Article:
quarta-feira, 10 de junho de 2015

CO2 emissions, fossil fuels and renewable energies: time-trial race

To achieve any of the goals, 2100 or 2050, each international organization establishes priorities:

The Group of most industrialised countries in the world, G7, intends to continue to reduce CO2 emissions to control the rise in global temperature and keep it in the parameters defined as acceptable: two degrees Celsius.

The United Nations and the World Bank agreed with the G7, deadlines for ending the use of fossil fuels, but stress the importance of investing in energy efficiency, increasing the share of renewable energy in global terms: the current 30% to 80% by 2050 and to 90% in 2100.

The European institutions have established, they too, very precise targets, to be reached until 2030, among them:-Increase the share of renewable energy and energy efficiency, at least 27%; -Reduce by at least 40% the emission of greenhouse gases.

The Intergovernmental Panel on climate change, IPCC, proposes to bet on renewable energies in the electricity sector, from the current 30% to 80% by 2050. As the end of the use of fossil fuels is not away from the goal set by the G7 UN and World Bank: 2100.

Portugal, renewable energy and CO2 emissions

Portugal is one of the countries that is always at the forefront with regard to renewable energies. Under the guidelines of the European Union, Lisbon has pledged to increase its use of 20.5% in 2005, to 31% in 2020.

In the EDP you can read that Portugal "has set the most ambitious goal 5 between Member countries." A goal that encompasses "the sectors of transport, heating/cooling systems and production of electricity. However, it is the latter that must make greater effort to incorporate renewable energy sources. In 2020, about 60% of the electricity consumed in Portugal will have to be produced from the various renewable energy sources: wind, solar, hydro, wave, biomass. For 2010, this goal is 45 percent. "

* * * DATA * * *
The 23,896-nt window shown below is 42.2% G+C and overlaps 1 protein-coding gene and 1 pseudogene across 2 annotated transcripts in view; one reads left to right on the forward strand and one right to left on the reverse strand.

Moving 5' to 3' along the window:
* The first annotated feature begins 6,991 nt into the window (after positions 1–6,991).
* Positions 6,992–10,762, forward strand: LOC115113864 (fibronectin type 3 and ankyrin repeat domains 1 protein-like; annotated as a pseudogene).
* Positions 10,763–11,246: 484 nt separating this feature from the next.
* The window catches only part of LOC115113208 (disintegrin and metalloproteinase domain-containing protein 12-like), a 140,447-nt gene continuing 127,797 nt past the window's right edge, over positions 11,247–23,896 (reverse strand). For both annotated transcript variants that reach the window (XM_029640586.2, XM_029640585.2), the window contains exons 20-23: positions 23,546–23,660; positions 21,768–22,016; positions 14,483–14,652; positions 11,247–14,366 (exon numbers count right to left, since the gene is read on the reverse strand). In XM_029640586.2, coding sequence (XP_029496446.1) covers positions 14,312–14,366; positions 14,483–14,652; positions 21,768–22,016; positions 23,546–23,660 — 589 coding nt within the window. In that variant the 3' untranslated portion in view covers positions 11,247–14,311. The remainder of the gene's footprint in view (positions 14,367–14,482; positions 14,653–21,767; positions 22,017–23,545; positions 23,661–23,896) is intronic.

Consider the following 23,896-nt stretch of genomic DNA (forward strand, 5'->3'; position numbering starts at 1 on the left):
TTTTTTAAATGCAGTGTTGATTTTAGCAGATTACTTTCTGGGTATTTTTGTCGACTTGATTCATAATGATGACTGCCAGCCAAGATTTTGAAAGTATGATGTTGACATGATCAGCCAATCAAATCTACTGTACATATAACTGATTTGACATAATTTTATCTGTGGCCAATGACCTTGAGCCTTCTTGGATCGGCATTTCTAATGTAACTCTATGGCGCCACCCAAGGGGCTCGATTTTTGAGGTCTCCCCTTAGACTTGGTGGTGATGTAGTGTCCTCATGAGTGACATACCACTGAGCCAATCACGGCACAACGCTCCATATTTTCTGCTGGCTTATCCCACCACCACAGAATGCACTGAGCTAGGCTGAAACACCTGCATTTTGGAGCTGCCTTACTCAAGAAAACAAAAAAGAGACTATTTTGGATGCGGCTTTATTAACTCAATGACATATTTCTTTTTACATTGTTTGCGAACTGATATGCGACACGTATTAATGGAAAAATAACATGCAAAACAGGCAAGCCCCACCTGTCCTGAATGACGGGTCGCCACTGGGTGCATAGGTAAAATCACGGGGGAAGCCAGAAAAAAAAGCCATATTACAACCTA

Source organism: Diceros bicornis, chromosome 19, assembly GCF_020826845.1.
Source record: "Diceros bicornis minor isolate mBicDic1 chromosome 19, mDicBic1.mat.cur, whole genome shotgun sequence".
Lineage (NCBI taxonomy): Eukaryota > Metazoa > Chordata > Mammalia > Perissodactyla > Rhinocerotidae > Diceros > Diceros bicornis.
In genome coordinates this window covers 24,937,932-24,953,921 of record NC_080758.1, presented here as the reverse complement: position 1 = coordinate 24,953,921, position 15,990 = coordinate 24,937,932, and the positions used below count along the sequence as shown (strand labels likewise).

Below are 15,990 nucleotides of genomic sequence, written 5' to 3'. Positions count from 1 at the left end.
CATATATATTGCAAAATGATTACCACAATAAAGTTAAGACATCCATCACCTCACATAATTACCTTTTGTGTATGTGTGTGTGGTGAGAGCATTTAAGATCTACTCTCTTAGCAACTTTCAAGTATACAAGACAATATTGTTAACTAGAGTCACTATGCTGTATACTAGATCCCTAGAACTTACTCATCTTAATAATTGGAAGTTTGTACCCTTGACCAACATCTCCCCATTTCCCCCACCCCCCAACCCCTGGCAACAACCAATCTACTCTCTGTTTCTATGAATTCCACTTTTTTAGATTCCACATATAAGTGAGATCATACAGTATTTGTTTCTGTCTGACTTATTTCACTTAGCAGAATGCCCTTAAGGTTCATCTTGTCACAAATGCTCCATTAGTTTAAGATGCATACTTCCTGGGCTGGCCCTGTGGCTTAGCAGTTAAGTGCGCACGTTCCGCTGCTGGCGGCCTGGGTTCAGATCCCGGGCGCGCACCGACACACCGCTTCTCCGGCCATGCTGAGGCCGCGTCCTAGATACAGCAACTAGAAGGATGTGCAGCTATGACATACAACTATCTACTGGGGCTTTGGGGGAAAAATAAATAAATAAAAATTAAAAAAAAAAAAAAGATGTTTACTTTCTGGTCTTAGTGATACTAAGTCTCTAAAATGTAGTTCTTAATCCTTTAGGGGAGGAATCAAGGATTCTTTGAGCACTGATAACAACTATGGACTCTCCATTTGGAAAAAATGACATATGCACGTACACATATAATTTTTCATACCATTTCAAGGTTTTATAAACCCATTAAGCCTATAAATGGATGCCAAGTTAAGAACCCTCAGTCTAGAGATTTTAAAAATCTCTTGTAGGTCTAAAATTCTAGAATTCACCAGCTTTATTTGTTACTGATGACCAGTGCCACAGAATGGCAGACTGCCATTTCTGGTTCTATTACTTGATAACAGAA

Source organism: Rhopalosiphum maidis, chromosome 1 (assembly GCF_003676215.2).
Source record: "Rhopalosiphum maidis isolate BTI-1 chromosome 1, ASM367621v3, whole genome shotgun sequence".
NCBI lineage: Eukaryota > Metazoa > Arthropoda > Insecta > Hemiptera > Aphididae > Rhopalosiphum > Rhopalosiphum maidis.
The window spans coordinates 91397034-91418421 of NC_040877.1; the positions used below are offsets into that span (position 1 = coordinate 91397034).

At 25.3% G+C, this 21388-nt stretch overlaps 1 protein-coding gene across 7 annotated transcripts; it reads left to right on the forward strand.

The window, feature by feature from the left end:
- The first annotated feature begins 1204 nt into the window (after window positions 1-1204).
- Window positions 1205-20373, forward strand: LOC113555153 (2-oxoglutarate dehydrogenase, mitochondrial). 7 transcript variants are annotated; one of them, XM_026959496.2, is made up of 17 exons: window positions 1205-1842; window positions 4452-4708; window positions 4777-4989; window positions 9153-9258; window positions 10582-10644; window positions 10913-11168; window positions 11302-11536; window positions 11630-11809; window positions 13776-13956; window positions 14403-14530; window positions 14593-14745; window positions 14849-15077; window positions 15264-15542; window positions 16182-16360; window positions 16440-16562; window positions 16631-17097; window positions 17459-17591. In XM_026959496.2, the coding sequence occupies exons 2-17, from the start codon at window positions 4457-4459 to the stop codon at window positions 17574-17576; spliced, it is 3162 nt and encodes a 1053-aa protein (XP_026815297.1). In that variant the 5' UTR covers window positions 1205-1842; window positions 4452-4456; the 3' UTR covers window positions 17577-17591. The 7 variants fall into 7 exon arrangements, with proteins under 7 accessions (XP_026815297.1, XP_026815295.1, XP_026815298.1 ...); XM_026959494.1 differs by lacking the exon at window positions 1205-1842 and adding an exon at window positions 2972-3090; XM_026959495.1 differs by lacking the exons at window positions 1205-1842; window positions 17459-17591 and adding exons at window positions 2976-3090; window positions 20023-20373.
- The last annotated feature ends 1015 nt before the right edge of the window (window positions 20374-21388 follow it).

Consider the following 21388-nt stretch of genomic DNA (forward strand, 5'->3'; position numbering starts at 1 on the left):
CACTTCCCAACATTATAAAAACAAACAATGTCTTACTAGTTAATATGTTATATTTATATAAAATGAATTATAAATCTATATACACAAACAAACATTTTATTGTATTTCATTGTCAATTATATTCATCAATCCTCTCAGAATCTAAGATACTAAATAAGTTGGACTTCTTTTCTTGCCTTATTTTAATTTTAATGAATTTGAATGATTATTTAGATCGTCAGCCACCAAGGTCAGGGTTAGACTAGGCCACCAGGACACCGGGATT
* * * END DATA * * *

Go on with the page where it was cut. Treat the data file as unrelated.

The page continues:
"In 2013 has reached a record level, in the production of electricity from renewable energy sources" http://greensavers.sapo.pt/2014/01/14/portugal-bateu-recorde-de-energia-renovavel-em-2013/. About of 58.3% of the total consumed had its origin in these sources, which represents an increase of 20% compared to 2012.

Already with regard to CO2 emissions Portugal hasn't had the best performance. According to Eurostat data, between 1990 and 2012, the values were strongly and, although in recent years have been falling, CO2 emissions increased almost 10% between 1990 and 2012. The country is in fourth place with regard to that more emissions increased during this period.

On the other hand, countries such as Italy, France, United Kingdom and Germany, are among the least CO2-emitting.

The USA and CO2 emissions

In 2013, CO2 accounted for about 82% of all greenhouse gas emissions of the United States, from human activities. The main sources of carbon dioxide production in the country derive from the sectors:

Electric: 37%; Transport: 31%; Industry: between 12 and 15%

Between 1990 and 2013, CO2 emissions in the United States of America, have increased by about seven percent.

The biggest polluter "the planet

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